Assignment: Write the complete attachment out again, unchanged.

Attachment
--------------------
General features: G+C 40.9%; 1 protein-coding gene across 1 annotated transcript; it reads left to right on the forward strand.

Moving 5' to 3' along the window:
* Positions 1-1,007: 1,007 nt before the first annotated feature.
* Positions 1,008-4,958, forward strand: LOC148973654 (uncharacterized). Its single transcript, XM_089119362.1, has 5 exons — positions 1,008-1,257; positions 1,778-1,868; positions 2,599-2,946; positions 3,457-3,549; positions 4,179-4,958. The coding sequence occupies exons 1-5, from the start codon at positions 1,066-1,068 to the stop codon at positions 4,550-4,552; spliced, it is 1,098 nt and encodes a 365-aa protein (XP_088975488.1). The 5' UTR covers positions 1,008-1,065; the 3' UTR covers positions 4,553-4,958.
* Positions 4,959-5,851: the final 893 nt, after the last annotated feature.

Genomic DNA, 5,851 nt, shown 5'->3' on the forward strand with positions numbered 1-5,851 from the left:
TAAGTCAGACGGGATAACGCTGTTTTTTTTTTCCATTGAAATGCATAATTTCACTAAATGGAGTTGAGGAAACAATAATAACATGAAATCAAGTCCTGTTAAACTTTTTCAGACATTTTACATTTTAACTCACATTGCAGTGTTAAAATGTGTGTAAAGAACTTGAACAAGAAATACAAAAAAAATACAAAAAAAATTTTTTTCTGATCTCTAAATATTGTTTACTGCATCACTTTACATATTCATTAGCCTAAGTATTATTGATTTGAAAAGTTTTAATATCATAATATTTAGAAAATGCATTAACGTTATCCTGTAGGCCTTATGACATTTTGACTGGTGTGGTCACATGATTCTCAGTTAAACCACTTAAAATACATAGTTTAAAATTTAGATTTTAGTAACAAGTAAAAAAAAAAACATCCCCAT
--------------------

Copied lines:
General features: G+C 40.9%; 1 protein-coding gene across 1 annotated transcript; it reads left to right on the forward strand.

Moving 5' to 3' along the window:
* Positions 1-1,007: 1,007 nt before the first annotated feature.
* Positions 1,008-4,958, forward strand: LOC148973654 (uncharacterized). Its single transcript, XM_089119362.1, has 5 exons — positions 1,008-1,257; positions 1,778-1,868; positions 2,599-2,946; positions 3,457-3,549; positions 4,179-4,958. The coding sequence occupies exons 1-5, from the start codon at positions 1,066-1,068 to the stop codon at positions 4,550-4,552; spliced, it is 1,098 nt and encodes a 365-aa protein (XP_088975488.1). The 5' UTR covers positions 1,008-1,065; the 3' UTR covers positions 4,553-4,958.
* Positions 4,959-5,851: the final 893 nt, after the last annotated feature.

Genomic DNA, 5,851 nt, shown 5'->3' on the forward strand with positions numbered 1-5,851 from the left:
TAAGTCAGACGGGATAACGCTGTTTTTTTTTTCCATTGAAATGCATAATTTCACTAAATGGAGTTGAGGAAACAATAATAACATGAAATCAAGTCCTGTTAAACTTTTTCAGACATTTTACATTTTAACTCACATTGCAGTGTTAAAATGTGTGTAAAGAACTTGAACAAGAAATACAAAAAAAATACAAAAAAAATTTTTTTCTGATCTCTAAATATTGTTTACTGCATCACTTTACATATTCATTAGCCTAAGTATTATTGATTTGAAAAGTTTTAATATCATAATATTTAGAAAATGCATTAACGTTATCCTGTAGGCCTTATGACATTTTGACTGGTGTGGTCACATGATTCTCAGTTAAACCACTTAAAATACATAGTTTAAAATTTAGATTTTAGTAACAAGTAAAAAAAAAAACATCCCCAT